While it could serve beautifully to soundtrack any number of settings and situations, the genre-straddling Nashville guitarist’s latest opus is particularly well suited to the open road; it seems somehow self-evident that the second word in its title refers not to musical categories or nation-states (even if this is deeply, indelibly American music) but simply to the countryside—a point emphasized by the gently trippy road-movie video for the serenely majestic “Highway Anxiety.” William Tyler sometimes gets lumped in with the Fahey-ist American Primitive types, and he’s plenty proficient as picker. But this album isn’t at all about technique or soloistic flash—even “Kingdom Of Jones,” the lone acoustic fingerstyle rag, is relatively restrained. Rather, it’s the fullest blossoming yet of Tyler’s gifts as a texturalist, a small ensemble composer and, above all, a melodist. If there’s a clear point of comparison, it’s Bill Frisell’s phenomenal turn-of-the-century Americana albums, which approached similar sonic landscapes from the opposite side of the (imaginary) jazz/folk “divide.” But Tyler’s on his own trip here, one that’s rustic and graceful; economical yet expansive; modern, sure—but, more importantly, timeless.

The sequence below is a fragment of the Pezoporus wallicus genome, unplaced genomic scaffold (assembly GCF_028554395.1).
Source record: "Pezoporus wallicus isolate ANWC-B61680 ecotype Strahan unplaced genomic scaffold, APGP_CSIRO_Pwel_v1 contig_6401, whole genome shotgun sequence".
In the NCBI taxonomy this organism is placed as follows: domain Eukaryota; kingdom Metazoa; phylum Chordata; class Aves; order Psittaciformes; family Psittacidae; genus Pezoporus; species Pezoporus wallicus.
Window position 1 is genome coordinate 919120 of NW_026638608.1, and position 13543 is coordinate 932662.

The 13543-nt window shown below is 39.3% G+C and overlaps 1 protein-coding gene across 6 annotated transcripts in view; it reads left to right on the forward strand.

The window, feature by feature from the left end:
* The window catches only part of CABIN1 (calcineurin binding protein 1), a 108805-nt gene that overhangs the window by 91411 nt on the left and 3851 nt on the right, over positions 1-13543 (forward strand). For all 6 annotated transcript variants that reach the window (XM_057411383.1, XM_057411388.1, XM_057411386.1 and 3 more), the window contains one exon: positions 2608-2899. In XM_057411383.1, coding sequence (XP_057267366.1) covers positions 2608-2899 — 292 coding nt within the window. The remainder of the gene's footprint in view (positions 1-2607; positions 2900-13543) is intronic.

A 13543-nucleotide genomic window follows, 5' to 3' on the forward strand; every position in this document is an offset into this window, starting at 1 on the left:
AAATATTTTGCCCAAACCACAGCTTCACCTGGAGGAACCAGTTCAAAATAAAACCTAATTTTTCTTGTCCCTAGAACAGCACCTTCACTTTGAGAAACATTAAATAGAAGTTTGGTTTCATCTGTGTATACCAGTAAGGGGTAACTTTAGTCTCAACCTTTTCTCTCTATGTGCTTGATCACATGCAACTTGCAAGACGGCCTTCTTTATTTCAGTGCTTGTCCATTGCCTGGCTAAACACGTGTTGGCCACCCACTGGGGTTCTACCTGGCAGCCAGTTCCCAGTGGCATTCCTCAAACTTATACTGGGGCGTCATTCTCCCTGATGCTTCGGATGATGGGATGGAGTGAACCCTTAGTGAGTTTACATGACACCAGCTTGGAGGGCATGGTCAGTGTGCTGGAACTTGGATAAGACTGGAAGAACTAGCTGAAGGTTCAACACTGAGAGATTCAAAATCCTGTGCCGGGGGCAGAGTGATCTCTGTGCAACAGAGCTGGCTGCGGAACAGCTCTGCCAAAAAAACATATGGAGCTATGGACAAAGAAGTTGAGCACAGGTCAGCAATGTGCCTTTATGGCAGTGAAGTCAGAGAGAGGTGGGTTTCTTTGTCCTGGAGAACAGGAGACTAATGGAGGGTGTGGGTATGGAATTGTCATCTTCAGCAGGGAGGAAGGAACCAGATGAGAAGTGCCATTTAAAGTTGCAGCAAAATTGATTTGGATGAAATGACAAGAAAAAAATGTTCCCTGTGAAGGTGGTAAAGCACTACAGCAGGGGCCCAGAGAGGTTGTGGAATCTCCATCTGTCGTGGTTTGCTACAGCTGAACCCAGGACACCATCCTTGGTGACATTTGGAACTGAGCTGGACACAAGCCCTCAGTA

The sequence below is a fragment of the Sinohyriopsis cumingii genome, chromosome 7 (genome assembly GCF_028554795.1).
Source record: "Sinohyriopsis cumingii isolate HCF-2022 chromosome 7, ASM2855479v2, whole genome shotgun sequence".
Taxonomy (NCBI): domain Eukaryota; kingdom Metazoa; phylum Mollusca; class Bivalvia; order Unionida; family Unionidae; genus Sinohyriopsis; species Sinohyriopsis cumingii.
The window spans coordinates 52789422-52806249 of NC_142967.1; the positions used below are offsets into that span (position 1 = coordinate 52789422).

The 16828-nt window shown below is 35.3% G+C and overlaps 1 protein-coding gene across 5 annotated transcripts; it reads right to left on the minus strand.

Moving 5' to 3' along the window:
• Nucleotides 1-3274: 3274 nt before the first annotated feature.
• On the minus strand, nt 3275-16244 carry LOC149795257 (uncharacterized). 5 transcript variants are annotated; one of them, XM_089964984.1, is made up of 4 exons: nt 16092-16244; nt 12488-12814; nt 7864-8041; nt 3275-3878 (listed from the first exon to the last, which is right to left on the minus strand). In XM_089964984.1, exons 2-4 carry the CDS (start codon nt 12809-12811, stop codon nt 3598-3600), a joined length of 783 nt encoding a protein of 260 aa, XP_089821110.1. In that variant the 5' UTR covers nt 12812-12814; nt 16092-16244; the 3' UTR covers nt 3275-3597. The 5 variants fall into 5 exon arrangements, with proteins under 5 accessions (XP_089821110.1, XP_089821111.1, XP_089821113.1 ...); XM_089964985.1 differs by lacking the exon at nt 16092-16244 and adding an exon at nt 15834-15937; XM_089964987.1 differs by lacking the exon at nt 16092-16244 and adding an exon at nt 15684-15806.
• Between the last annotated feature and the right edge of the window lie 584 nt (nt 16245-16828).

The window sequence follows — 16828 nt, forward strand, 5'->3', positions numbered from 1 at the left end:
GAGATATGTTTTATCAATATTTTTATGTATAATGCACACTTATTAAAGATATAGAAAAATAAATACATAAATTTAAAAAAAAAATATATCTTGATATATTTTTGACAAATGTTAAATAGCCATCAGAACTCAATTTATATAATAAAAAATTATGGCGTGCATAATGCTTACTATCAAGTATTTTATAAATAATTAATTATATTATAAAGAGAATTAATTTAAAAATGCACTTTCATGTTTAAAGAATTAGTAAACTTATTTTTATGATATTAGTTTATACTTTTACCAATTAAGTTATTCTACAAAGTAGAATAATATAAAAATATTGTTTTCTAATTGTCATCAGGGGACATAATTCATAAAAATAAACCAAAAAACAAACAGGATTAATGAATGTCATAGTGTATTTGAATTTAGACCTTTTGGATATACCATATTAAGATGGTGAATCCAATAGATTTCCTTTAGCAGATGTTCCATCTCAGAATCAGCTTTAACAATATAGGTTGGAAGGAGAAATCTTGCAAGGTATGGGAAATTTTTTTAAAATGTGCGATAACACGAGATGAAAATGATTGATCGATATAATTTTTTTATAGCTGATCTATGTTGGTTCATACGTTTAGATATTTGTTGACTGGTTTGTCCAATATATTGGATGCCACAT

—K. Ross Hoffman